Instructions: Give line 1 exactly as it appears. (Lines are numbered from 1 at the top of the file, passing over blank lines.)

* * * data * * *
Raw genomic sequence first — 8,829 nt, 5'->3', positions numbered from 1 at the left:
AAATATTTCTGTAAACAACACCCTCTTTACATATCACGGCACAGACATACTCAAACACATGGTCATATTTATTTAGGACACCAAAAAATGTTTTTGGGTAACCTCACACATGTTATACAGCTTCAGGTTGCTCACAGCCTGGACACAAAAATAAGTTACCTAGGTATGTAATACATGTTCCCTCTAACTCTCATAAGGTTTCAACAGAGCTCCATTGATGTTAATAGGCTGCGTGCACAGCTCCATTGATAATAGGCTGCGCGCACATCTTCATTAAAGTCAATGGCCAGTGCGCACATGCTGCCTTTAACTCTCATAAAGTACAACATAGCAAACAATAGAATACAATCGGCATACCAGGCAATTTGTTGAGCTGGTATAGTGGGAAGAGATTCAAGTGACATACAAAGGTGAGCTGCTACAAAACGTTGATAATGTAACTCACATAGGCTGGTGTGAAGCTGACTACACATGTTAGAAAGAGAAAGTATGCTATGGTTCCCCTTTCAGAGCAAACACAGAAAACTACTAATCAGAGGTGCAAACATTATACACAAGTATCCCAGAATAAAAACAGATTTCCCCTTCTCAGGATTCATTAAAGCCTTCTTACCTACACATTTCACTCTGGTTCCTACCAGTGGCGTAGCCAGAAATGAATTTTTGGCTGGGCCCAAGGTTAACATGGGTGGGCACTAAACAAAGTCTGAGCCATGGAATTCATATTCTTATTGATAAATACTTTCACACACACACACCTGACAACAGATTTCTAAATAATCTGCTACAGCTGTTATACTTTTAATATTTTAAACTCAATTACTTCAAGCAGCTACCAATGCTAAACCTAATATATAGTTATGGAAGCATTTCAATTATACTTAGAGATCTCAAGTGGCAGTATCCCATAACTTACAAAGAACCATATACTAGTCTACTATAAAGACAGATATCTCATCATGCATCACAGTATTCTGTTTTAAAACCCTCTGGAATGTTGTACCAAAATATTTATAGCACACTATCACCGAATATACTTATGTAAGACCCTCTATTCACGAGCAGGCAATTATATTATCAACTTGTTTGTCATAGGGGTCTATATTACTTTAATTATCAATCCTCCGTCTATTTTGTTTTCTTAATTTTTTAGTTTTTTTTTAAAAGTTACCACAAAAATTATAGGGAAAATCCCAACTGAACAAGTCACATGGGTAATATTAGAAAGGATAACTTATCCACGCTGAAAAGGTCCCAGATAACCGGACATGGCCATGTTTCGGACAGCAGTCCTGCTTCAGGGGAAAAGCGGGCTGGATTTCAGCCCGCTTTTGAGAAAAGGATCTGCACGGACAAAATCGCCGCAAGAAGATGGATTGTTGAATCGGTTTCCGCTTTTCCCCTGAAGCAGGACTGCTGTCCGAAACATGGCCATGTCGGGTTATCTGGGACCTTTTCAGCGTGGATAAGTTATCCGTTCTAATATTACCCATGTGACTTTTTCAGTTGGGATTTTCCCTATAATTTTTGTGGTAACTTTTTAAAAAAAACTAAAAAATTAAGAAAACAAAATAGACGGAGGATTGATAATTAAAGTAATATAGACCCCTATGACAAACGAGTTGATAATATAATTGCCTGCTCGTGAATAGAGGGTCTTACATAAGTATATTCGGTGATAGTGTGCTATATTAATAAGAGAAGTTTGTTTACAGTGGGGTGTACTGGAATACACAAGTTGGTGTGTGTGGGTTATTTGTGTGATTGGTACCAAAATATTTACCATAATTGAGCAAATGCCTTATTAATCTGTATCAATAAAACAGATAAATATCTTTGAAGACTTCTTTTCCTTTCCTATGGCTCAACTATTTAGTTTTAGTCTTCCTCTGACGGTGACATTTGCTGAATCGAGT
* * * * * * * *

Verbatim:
Raw genomic sequence first — 8,829 nt, 5'->3', positions numbered from 1 at the left: